> 4) We want to separate the protocol specification from the cryptographic algorithms and other faster changing components. We don't want to update our protocol specification just because an algorithm becomes obsolete or the protocol suddenly gets used in a different environment where other constraints may be prevalent.
> 5) The security analysis and the solution approaches will vary based on the deployment environment. During the Taipei OAuth WG meeting I tried to explain what I mean with this statement with my reference to NIST SP 800-63. For some reason I failed to get the story across and so I try it again here.
> The authors of NIST SP 800-63 (of which one is Tim Polk, former IETF security AD) noticed that identity management protocols will be used for a variety of different usages, each with different security properties, and varying privacy requirements. For this purpose, the NIST guys had introduced the famous "Level of Assurance (LoA)" concept. Different levels put different requirements on different parts of the protocol suite. There is no expectation that bearer assertions will be issued by an authorization server for usage with a client at LoA level 4. A client implementation for the health care environment may also not expect to accept LoA 1 only suitable mechanisms.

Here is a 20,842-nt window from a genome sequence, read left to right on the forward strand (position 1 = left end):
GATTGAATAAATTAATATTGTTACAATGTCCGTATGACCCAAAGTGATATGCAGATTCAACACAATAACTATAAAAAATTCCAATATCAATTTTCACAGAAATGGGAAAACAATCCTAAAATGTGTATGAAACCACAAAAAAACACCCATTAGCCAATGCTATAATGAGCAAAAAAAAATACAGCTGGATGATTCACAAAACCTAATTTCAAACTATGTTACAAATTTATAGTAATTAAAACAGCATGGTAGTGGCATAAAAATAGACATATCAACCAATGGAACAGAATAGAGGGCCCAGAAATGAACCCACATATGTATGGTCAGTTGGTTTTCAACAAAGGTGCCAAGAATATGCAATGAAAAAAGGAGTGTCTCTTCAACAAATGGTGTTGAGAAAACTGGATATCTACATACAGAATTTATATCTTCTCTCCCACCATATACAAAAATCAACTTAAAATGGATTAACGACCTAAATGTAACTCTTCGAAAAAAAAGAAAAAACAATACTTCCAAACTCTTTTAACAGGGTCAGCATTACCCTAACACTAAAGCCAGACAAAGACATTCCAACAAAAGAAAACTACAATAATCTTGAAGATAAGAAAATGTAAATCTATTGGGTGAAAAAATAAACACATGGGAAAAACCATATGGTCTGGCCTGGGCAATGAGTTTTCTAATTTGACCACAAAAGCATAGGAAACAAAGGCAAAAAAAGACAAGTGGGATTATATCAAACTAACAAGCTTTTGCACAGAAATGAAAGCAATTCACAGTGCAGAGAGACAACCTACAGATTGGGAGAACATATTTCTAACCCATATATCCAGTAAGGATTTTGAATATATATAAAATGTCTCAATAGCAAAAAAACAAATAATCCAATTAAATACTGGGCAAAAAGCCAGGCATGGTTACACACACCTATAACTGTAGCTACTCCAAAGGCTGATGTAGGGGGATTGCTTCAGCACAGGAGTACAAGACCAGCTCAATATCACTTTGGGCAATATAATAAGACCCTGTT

> While it may be fine for certain environments not to care about the installed code size there are certainly cases where size of code matters. I am not only thinking about the Internet of Things space but also about the vulnerabilities that are introduced by unnecessary code.
> While I understand that it would be great if anything interworks with anything else out of the box I don't see how to get there.
> Hence, I suggest that we
> a) skip specifying a mandatory-to-implement token-type, TLS version, etc. in the individual specifications,
> b) complete re-chartering and to get some of the other needed building blocks done that get us closer to an more complete "system,
> c) develop OAuth profiles and security recommendations for different security levels (in the style of what SP 800-63 outlines),
> d) capture this discussion on mandatory-to-implement security mechanisms in a draft and socialize it with the rest of the IETF security community,
> e) have a broader discussion about what we envision the Web identity eco-system to look like. tries to make a first step but it is still at an early stage.
> Ciao
> Hannes